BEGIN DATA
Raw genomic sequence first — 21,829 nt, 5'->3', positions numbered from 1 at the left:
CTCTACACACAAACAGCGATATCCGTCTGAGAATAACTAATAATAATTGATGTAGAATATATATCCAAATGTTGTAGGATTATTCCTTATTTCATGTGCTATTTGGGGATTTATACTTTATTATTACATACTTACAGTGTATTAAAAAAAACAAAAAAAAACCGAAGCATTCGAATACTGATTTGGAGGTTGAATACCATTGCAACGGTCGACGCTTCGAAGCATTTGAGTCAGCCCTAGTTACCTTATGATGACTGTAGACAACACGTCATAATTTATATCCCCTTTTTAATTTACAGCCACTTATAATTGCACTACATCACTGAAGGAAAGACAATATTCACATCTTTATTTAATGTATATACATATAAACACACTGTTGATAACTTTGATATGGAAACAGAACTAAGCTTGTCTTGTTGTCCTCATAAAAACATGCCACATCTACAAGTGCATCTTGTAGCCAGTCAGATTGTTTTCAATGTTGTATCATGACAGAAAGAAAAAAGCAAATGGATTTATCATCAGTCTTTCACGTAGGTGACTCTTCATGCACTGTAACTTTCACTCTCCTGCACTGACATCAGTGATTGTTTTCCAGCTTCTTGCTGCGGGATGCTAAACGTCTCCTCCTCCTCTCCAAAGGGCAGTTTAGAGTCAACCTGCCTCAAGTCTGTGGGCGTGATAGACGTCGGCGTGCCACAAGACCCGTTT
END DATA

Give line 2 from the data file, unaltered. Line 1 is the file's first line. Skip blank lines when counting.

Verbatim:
CTCTACACACAAACAGCGATATCCGTCTGAGAATAACTAATAATAATTGATGTAGAATATATATCCAAATGTTGTAGGATTATTCCTTATTTCATGTGCTATTTGGGGATTTATACTTTATTATTACATACTTACAGTGTATTAAAAAAAACAAAAAAAAACCGAAGCATTCGAATACTGATTTGGAGGTTGAATACCATTGCAACGGTCGACGCTTCGAAGCATTTGAGTCAGCCCTAGTTACCTTATGATGACTGTAGACAACACGTCATAATTTATATCCCCTTTTTAATTTACAGCCACTTATAATTGCACTACATCACTGAAGGAAAGACAATATTCACATCTTTATTTAATGTATATACATATAAACACACTGTTGATAACTTTGATATGGAAACAGAACTAAGCTTGTCTTGTTGTCCTCATAAAAACATGCCACATCTACAAGTGCATCTTGTAGCCAGTCAGATTGTTTTCAATGTTGTATCATGACAGAAAGAAAAAAGCAAATGGATTTATCATCAGTCTTTCACGTAGGTGACTCTTCATGCACTGTAACTTTCACTCTCCTGCACTGACATCAGTGATTGTTTTCCAGCTTCTTGCTGCGGGATGCTAAACGTCTCCTCCTCCTCTCCAAAGGGCAGTTTAGAGTCAACCTGCCTCAAGTCTGTGGGCGTGATAGACGTCGGCGTGCCACAAGACCCGTTT